In the bowl of a stand mixer fitted with the paddle attachment, cream together the butter and the sugar. Add the eggs one at a time, beating well after each addition. Add the pumpkin and vanilla and mix until well-blended, scraping down the sides as necessary, then add the dry ingredients and mix until just incorporated.

Scrape the batter into the prepared pan, level it with a spatula, and bake for 50-55 minutes, until a tester inserted into the center of the loaf comes out clean. Cool the loaf in the pan for at least 15 minutes, then turn out onto a wire rack.

This cake is best on the day(s) after you bake it. Wrap in plastic to store.


la domestique said...

Hooray- love Phase II! I also like the idea of a pared-down pumpkin bread.

Megan Gordon said...

Yep! I went walking with a friend a few days ago and all of a sudden we both felt like we were in the twilight zone, as if we were walking home late at night from a bar ... yet it was 5:15. Here. We. Go. Hope all is well and warm and dry!

Anne said...

That's my favorite time of year, and your pumpkin bread seems perfect for that.
It took me a while before I realized that the key to great sweet bread was the number of eggs and now that I see that you use 3 eggs in this delicious and moist looking bread, I don't think I'm going to bake with 1 egg anymore.

Payal Shah said...

Yeay for the Pumpkin bread! I happened to make a couple of loafs yesterday as well. I used the same spices as you did and also swapped out part of my AP flour with a more rustic blend of flour. I also added chocolate chips and nuts to it. But cut down in fats, only 1 T oil and used yogurt as a leavener also. I am having it that bread by the mouthful chunks as I read your post. I would love to try your version of the bread soon.

talley said...

I love pumpkin season. And I agree that pumpkin is for phase 2, that period of short and cold days after Halloween. This bread looks and sounds perfect for a morning tea or a snack after an afternoon walk when the sun is barely resting on the horizon. I generally don't like the dark afternoons, but I have to remind myself that come December 22nd the days will get longer again. Love your photos in this post!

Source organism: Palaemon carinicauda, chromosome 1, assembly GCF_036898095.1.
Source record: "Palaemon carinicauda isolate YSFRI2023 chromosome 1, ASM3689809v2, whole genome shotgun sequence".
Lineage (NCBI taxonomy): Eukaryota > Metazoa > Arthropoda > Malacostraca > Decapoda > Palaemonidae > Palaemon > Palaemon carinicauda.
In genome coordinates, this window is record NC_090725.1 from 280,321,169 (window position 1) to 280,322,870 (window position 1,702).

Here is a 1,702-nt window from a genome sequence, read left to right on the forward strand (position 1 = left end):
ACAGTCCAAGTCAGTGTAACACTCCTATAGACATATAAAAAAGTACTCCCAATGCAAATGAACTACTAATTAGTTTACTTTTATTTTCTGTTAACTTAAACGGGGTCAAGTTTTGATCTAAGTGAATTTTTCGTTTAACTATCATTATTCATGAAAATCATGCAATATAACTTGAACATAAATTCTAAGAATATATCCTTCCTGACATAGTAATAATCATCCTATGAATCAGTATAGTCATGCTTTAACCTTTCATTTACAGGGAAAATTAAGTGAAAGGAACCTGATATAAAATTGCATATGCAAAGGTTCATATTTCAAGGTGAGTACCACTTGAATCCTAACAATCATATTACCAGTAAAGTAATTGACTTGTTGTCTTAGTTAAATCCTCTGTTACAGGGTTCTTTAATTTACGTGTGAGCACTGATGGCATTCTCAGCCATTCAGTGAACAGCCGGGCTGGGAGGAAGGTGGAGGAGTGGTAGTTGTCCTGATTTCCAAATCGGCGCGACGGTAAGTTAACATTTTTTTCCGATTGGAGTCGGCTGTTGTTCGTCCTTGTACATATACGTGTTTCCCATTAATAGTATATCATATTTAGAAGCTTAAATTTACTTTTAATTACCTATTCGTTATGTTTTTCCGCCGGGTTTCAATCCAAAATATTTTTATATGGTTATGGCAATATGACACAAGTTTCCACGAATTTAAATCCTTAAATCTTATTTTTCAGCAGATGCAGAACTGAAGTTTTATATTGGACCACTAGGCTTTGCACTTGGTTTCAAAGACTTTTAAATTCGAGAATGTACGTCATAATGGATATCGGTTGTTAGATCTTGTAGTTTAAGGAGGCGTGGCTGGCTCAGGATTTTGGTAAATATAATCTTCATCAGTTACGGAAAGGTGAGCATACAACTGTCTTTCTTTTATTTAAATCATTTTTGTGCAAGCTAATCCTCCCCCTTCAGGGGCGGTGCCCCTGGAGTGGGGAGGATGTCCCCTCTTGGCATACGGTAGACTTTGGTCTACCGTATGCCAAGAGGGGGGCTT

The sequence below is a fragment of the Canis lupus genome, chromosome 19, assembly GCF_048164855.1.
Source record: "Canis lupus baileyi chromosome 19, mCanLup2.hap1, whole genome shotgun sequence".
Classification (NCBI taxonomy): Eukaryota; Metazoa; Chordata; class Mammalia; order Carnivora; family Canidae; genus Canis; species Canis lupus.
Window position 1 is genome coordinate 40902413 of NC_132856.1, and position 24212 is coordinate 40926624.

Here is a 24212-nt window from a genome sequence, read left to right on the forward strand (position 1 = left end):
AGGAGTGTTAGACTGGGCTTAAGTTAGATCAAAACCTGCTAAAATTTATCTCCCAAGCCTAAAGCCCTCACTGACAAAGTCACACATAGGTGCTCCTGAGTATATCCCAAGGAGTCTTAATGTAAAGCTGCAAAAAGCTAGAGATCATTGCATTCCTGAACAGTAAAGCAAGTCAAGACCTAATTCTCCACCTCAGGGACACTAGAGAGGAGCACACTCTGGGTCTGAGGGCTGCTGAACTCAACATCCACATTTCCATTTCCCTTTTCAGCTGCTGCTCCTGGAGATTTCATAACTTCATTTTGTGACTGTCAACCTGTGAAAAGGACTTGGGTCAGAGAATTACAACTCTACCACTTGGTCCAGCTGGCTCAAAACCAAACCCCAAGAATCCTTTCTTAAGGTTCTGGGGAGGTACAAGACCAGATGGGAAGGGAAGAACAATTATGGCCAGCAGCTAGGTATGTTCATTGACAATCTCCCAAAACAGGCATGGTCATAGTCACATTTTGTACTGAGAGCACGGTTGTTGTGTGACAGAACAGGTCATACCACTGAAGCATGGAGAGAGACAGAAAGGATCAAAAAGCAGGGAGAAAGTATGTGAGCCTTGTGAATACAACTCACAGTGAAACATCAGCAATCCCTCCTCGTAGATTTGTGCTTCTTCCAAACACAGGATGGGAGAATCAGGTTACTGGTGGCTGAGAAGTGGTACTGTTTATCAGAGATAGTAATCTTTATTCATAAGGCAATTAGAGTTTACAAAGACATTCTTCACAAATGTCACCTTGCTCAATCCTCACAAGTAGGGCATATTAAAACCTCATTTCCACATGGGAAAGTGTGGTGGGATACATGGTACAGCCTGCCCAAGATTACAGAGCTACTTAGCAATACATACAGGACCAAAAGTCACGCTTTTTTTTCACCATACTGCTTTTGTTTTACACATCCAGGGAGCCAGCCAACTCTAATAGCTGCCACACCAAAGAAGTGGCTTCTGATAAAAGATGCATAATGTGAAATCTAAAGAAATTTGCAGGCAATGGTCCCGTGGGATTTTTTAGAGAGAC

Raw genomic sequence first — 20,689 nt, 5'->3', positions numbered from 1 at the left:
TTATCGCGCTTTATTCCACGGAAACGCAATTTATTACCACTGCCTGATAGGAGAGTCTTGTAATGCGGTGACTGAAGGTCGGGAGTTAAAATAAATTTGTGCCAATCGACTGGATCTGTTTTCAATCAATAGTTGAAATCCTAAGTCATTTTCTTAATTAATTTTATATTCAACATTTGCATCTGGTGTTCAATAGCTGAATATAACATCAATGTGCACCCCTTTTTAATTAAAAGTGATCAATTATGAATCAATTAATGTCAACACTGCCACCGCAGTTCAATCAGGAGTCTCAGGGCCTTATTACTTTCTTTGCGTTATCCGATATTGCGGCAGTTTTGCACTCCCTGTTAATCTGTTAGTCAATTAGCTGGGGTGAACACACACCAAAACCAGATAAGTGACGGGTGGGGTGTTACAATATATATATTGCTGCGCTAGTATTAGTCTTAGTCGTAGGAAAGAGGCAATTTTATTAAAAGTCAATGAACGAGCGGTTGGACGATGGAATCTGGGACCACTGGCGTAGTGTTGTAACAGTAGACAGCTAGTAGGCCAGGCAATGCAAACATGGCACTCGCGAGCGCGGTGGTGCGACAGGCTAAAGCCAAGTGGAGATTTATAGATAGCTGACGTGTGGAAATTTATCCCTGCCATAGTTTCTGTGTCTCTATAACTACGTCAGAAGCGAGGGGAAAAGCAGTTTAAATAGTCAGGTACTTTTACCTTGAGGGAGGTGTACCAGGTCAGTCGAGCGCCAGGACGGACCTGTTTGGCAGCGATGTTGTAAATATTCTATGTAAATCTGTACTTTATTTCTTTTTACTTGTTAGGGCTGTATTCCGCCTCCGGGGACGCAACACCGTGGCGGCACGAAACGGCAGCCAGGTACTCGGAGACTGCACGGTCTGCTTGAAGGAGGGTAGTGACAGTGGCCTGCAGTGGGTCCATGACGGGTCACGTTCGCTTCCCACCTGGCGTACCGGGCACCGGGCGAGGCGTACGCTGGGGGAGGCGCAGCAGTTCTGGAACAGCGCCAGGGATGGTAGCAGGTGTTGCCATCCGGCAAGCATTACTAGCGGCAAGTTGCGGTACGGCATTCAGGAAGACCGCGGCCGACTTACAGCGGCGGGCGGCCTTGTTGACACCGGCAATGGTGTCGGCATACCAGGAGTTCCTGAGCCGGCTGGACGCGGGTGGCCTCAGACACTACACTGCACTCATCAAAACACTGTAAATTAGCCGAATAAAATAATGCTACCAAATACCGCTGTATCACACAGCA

molly said...

And by gum if I wasn't just searching for a fine pumpkin bread recipe...

Jess said...

la domestique - I'm glad you think so, too. Poor pumpkin, always getting roped into complex recipes and flavor combinations. It's nice to have a pumpkin something that's simple as can be.

Megan - Here you go is right. I can't remember, is this your first winter in Seattle? Honestly, I never minded the rain when we lived there, but the darkness.. Oh boy. Excellent baking conditions, though. (As if you need an excuse.) xo.

Anne - Yes, this recipe is very nice with the three eggs. It's got a great texture, soft and moist. I love this time of year, too.

Payal Shah - Pumpkin bread, pumpkin bread! There must indeed be something in the air. Your version sounds wonderful.

talley - It's tough when the days feel so short. Ah well. Good conditions for being in the kitchen, at least, as I just mentioned to Megan.

molly - I think you'll like this one. And probably do something wonderful to it, if I know you...

Lucia said...

what would be a good substitute for the rye flour?

Jess said...

Hi, Lucia. I think you can substitute anything that would add some depth of flavor. Maybe oat or spelt flour, or whole wheat?